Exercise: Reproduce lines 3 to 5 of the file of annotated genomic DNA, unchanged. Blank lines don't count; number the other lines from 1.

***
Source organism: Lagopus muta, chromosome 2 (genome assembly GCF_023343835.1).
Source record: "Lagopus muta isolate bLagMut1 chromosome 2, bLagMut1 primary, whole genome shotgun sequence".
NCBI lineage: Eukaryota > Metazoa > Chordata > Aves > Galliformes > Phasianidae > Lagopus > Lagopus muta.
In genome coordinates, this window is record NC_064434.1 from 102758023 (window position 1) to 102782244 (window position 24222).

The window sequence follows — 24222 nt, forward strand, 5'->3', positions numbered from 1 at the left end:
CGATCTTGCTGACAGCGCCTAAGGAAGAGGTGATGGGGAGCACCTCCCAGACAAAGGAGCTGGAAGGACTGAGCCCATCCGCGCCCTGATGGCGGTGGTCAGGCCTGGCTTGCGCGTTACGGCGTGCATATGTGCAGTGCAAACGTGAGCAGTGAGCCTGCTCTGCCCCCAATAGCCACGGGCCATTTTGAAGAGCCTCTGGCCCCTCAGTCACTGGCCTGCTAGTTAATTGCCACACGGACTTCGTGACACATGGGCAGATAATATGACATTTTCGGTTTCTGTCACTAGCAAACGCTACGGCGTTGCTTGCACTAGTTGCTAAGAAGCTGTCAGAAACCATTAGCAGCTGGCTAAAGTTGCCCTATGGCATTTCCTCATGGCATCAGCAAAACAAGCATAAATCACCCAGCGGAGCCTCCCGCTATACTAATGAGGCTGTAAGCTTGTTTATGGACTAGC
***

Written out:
NCBI lineage: Eukaryota > Metazoa > Chordata > Aves > Galliformes > Phasianidae > Lagopus > Lagopus muta.
In genome coordinates, this window is record NC_064434.1 from 102758023 (window position 1) to 102782244 (window position 24222).

The window sequence follows — 24222 nt, forward strand, 5'->3', positions numbered from 1 at the left end: